1 Background and the main results
1.1 Cyclic singular inner functions
Let X be a topological space consisting of functions which are analytic in the unit disk $\mathbb {D} = \{ z \in \mathbb {C} : z < 1\}$ and which satisfy some customary desirable properties, such as that the evaluation $f \mapsto f(\lambda )$ is a continuous functional on X for each $\lambda \in \mathbb {D}$ and that the function $z \mapsto zf(z)$ is contained in the space X whenever $f \in X$ . A function $g \in X$ is said to be cyclic if there exists a sequence of analytic polynomials $\{p_n\}_n$ for which the polynomial multiples $\{gp_n\}_n$ converge to the constant function $1$ in the topology of the space.
The wellknown Hardy classes $H^p$ are among the very few examples of analytic function spaces in which the cyclicity phenomenon is completely understood. The cyclic functions g are of the form
where $d\textit {m}$ is the (normalized) Lebesgue measure of the unit circle $\mathbb {T} = \{ z\in \mathbb {C} : z = 1\}$ . Functions as in (1.1) are called outer functions. The inner functions are of the form
where $\nu $ is a positive finite singular Borel measure on $\mathbb {T}$ and $\{\alpha _n\}_n$ is a Blaschke sequence. It is clear that if the Blaschke product B on the left is nontrivial, then $\theta $ vanishes at points in $\mathbb {D}$ and therefore cannot be cyclic in any reasonable space of analytic functions X. The right factor $S_\nu $ is a singular inner function, and it is well known that if a function $g \in H^p$ has a singular inner function as a factor, then g is not cyclic in $H^p$ . As a consequence, if $\{p_n\}_n$ is a sequence of polynomials for which we have
then necessarily the Hardy class norms of the sequence must explode
for finite $p \geq 1$ , or in case $p = \infty $ ,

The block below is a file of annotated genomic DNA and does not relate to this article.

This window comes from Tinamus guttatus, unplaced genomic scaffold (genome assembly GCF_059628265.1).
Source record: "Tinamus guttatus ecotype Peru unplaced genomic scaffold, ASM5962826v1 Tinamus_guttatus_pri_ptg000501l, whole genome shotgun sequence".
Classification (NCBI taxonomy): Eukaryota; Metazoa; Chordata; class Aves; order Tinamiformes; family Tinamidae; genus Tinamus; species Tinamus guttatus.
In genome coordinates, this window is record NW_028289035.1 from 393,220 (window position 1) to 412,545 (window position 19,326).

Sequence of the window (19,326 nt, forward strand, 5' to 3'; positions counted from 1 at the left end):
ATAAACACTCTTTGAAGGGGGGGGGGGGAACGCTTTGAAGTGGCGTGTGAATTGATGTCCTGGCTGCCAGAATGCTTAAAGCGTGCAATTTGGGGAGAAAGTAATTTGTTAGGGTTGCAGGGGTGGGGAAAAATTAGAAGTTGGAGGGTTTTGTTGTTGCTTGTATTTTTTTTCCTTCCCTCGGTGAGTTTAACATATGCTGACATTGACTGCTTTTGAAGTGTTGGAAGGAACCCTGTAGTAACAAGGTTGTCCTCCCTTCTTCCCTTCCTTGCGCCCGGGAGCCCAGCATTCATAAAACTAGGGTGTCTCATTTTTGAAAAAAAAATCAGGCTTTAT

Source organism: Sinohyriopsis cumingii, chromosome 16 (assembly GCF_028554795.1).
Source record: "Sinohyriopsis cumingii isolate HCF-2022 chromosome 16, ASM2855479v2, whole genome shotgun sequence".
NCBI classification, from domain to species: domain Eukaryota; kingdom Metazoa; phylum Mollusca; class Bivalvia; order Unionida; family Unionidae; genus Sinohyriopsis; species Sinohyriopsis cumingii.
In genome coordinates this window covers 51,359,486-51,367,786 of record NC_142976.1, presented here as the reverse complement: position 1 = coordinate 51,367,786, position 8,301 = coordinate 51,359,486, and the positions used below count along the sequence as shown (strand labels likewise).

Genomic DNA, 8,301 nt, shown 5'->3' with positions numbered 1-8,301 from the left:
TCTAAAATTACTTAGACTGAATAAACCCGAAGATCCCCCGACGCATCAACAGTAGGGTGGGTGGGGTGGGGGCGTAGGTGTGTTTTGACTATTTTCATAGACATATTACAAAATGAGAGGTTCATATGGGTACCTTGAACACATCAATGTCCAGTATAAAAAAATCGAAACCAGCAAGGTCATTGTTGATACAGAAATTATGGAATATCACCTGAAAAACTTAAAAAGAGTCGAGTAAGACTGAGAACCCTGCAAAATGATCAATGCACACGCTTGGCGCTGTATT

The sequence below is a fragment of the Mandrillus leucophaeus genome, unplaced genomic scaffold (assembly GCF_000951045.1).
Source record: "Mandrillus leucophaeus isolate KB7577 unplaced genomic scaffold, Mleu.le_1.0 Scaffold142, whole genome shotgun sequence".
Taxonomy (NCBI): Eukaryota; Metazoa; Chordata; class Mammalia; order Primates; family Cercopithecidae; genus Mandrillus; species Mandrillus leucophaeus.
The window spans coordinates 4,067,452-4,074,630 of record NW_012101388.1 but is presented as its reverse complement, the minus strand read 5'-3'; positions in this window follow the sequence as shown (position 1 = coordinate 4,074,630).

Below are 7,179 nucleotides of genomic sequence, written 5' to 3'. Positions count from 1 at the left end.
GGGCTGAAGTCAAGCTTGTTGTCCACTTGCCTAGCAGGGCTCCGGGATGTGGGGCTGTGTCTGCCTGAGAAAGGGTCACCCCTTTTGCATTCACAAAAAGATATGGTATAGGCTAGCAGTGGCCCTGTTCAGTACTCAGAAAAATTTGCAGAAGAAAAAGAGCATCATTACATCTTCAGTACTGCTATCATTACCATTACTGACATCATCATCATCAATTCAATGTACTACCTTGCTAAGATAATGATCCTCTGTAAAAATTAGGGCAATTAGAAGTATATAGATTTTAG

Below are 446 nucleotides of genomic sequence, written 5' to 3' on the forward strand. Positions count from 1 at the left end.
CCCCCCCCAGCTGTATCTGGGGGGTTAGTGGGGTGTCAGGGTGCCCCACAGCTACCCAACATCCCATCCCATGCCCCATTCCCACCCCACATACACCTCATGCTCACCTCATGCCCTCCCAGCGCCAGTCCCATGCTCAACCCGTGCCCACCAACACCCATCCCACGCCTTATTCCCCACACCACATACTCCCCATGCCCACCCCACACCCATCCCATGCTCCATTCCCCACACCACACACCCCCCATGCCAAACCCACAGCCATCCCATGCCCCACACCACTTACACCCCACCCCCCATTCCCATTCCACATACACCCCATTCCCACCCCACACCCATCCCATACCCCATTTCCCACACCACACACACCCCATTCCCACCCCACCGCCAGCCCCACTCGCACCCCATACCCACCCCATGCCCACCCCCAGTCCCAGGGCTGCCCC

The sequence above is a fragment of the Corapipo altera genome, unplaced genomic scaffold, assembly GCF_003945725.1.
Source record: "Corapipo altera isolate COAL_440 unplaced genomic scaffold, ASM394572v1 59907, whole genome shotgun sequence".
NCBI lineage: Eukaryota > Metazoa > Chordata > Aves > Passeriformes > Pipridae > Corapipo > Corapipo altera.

When other norms are considered, cyclic singular inner functions might exist, and here the Bergman spaces $L^p_a(\mathbb {D})$ provide a famous set of examples. The Bergman norms are of the form
where $dA$ is the normalized area measure of $\mathbb {D}$ . After a sequence of partial results by multiple authors, Korenblum in [Reference Korenblum12] and Roberts in [Reference Roberts15] independently characterized the cyclic singular inner functions in the Bergman spaces in terms of the vanishing on certain subsets of $\mathbb {T}$ of the corresponding singular measure $\nu $ appearing in (1.2). A construction of a singular inner function which is cyclic in the classical Bloch space appears in [Reference Anderson, Fernandez and Shields3].
Recently, Ransford in [Reference Ransford14] noted that singular inner functions exist which decay arbitrarily slowly near the boundary of the disk. As we shall see below, this fact has as a direct consequence the existence of an abundance of spaces of analytic function which admit cyclic singular inner functions. Here is the precise statement of the main result of [Reference Ransford14].
Theorem 1.1 Let $w:[0,1) \to (0,1)$ be any function satisfying $\lim _{r \to 1^} w(r) = 0$ . Then there exists a singular inner function $\theta $ for which we have
It has been remarked to the present author that, in fact, this theorem appears already in the literature. For instance, Shapiro similarly mentions in [Reference Shapiro17] that a singular inner function always satisfies an estimate of the form
where C is some positive constant, and $\omega = \omega _\nu $ is the modulus of continuity of the measure $\nu $ :
The supremum above is taken over arcs I of the circle $\mathbb {T}$ which are of length h. In [Reference Shapiro18], Shapiro proves that a singular measure $\nu $ exists with a modulus of continuity $\omega _\nu $ for which $\omega _\nu (h)/h$ grows to infinity arbitrarily slowly as h decreases to zero, hence proving Theorem 1.1 as a consequence of the estimate (1.4). In fact, such singular measures have been known to exist at least since the work of Hartman and Kershner in [Reference Hartman and Kershner10]. The proof of Ransford in [Reference Ransford14] also involves establishing the existence of such a measure.
The following result is the abovementioned consequence of Theorem 1.1 on existence of cyclic singular inner function. The result is surely well known, and has an elementary proof which we include for convenience.
Corollary 1.2 Let $w:[0,1) \to (0,1)$ be any decreasing function satisfying $\lim _{t \to 1^} w(t) = 0$ . There exist a singular inner function $\theta = S_\nu $ and a sequence of analytic polynomials $\{p_n\}_n$ such that:

(1) $\lim _{n \to \infty } \theta (z) p_n(z) = 1, \quad z \in \mathbb {D},$

(2) $\sup _{z \in \mathbb {D}} \theta (z) p_n(z) w(z) \leq 2$ .
Proof Apply Theorem 1.1 to the function w to produce a singular inner function $\theta $ satisfying (1.3). For integers $n \geq 2$ , we set $r_n := 1 1/n$ and $Q_n(z) := 1/\theta (r_n z)$ . Then $Q_n$ is holomorphic in a neighborhood of the closed disk $\overline {\mathbb {D}}$ , and because we are assuming that w is decreasing, we have the estimate